From Software Engineering to Business Engineering

A couple of years ago each application was developed by programmers. Nowadays, a lot of applications still are developed int the same way. However, developments in the fields of business rules engines, process engines and data engines are changing this a lot. In the near future Applications will be configured instead of programmed.

In his article on "Via Nova Architecture", Alcedo Coenen indicates two revolutions, the engine and engineering revolution. The engine revolution means that applications are not programmed anymore, they are just modelled (in high level models). These models can directly be executed by the engine. He states that: "The essential features of an engine are executiveness and declarativeness: the engine can execute without compiling the specifications, and the model can be specified without technological and execution-dependent issues, you have just to model what you really want to define (programming habits like memory management, garbage collection, variable declaration etc are no issues anymore and handled by the engine itself in a generic way). Engines are the applications of the future: generic, suitable for a complete range of business domains, and configurable-on-the-fly by the business owners themselves. Business application development in the traditional sense becomes obsolete."

I have a good message for him and for everybody who's happy with this revolution. The future is now! We, at Mendix, have developed such an engine. The Mendix technology consist of four key elements: the XML Application Server, the Business Modeler, an AJAX client and a ConnectionBus. In the Business Modeler all models needed for a business applications can be defined. In principle three application elements have to be defined: data/information, presentation and business logic. The XML Application Server interprets the models defined in the Business Modeler. The models are executed directly without compiling them. The ConnectionBus connects to all kind of datasources mapping them to a general information object model defined in the Business Modeler. You can think of connections to databases, existing ERP systems, webservices, etc. The AJAX client delivers a platform-independent interface to the application server.

Some nice features:

  • We give the ability to model a whole application, not only processes or business rules.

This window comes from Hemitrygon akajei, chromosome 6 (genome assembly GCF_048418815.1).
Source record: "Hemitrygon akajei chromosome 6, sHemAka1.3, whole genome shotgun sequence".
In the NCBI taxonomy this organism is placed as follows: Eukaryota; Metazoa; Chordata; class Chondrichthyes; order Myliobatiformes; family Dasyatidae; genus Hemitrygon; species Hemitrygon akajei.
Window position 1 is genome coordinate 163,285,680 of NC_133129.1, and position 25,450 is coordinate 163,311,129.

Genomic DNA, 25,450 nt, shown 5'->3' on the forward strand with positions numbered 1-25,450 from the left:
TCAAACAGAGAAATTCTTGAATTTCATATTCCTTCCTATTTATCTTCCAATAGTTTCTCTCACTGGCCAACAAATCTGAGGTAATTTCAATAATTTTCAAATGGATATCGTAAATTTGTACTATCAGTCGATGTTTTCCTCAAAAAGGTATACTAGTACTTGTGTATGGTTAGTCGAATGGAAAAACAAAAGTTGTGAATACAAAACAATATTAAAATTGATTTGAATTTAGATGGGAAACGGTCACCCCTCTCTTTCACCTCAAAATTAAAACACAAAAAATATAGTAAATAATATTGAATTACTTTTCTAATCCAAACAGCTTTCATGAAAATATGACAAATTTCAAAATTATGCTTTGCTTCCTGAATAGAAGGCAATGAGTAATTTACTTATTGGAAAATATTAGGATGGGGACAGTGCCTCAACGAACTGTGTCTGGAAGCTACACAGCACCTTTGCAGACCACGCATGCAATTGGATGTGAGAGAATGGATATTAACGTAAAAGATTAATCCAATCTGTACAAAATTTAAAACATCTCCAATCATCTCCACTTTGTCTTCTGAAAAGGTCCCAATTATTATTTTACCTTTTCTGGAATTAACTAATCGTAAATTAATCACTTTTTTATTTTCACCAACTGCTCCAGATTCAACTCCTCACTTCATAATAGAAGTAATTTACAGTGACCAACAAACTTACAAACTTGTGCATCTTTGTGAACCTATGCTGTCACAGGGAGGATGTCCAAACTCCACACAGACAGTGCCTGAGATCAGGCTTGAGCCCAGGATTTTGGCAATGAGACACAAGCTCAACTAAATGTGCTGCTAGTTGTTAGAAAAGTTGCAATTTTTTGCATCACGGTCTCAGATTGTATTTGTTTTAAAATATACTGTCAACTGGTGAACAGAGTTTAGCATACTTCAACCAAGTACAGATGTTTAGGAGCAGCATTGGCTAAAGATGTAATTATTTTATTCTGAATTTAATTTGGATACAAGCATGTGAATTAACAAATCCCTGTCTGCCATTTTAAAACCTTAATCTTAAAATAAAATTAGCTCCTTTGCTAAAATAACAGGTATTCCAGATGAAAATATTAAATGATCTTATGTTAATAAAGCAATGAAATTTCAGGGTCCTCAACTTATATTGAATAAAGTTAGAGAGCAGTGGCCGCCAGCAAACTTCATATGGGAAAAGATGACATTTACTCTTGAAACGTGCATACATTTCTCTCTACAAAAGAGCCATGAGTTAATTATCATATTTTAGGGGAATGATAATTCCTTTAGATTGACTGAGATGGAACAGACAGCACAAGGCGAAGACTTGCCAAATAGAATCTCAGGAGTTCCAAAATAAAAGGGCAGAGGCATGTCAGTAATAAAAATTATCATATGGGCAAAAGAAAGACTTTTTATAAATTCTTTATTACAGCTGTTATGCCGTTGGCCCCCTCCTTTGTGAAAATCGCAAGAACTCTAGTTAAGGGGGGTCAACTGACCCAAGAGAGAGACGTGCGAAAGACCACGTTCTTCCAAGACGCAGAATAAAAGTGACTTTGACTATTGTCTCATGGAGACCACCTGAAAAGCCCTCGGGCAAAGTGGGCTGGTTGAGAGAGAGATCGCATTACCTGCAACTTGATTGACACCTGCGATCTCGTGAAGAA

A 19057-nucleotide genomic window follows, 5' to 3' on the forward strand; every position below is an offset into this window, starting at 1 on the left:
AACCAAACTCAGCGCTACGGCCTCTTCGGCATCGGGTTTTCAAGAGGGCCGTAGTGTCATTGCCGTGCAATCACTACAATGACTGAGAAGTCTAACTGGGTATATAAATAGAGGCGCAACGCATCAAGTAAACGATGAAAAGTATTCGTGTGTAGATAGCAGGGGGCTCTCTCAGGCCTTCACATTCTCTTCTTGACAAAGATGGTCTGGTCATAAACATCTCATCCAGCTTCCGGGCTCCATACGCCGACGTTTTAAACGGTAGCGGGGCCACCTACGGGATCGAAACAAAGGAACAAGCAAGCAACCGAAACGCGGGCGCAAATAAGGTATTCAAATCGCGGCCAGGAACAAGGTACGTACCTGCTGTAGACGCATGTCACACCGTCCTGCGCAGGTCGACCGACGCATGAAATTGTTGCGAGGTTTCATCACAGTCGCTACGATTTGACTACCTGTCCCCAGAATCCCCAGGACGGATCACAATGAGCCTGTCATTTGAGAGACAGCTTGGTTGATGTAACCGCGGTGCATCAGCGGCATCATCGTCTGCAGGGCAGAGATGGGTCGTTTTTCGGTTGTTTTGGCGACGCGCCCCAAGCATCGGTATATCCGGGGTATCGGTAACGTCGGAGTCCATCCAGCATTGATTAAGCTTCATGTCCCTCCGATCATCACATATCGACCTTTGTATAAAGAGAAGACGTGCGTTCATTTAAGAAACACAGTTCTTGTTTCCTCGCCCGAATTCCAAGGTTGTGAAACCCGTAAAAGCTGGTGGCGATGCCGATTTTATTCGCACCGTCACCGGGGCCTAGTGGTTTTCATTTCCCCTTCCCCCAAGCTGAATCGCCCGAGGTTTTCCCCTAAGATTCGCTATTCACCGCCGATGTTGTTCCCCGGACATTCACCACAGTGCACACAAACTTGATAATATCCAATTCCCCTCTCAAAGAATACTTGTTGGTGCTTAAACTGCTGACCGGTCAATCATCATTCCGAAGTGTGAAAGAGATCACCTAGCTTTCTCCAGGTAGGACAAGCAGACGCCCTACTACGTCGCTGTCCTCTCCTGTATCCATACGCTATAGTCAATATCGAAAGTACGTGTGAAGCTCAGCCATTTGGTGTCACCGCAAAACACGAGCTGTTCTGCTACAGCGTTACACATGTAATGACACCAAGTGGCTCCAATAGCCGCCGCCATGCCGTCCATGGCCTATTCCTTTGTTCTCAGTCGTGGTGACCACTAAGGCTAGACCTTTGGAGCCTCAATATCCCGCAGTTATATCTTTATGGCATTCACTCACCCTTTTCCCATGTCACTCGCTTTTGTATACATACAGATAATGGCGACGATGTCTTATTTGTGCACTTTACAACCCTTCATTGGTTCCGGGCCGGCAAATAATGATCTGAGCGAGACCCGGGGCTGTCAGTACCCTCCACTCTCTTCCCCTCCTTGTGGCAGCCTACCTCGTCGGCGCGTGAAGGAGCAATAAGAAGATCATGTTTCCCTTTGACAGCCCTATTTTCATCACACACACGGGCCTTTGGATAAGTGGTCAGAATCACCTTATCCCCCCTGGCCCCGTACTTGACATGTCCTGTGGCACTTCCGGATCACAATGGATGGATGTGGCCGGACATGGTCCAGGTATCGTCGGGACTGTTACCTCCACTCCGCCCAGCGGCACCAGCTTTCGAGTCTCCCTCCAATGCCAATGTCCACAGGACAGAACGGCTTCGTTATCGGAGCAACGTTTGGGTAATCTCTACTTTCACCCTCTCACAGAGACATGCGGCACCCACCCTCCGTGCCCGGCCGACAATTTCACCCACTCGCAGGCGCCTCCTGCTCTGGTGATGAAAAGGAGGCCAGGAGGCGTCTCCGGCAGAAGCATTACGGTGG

• Don't bother about programmers issues, model in business terms.
  • Automatic consistency checking between models, so you can't deploy a model which doesn't represent a consistent application.
  • It's almost all drag 'n drop, so it's really fast! (of course you need a decent analysis of the organization you build an application for, before you even start modeling!).

So by doing application development in this way needs a whole different approach. Again Alcedo Coenen: "One consequence of making applications configurable is that you need configuration discipline. Other than programming discipline (which is the discipline of technical considerations), configuration discipline needs a thorough consideration of the business itself, on a semantic and pragmatic level. Questions like what do I mean with the concept customer, when do I accept a product request need to be answered. The answers need to be unambiguous, non-contradictory and complete. Which means that the business needs to declare its structure and concepts clear in itself, also called business engineering.". You can see the urgency for business engineering whem building an application in the Mendix Business Modeler. You don't have to think about software engineering, but the more you have to think about business structures and concepts. It's not that you didn't have to think about business engineering issues when building applications in 'the old way', but now you can really focus on business engineering instead of software engineering. So, let the revolution begin!

I'll keep you informed about developments in the field of model execution, that's where we can still learn a lot.

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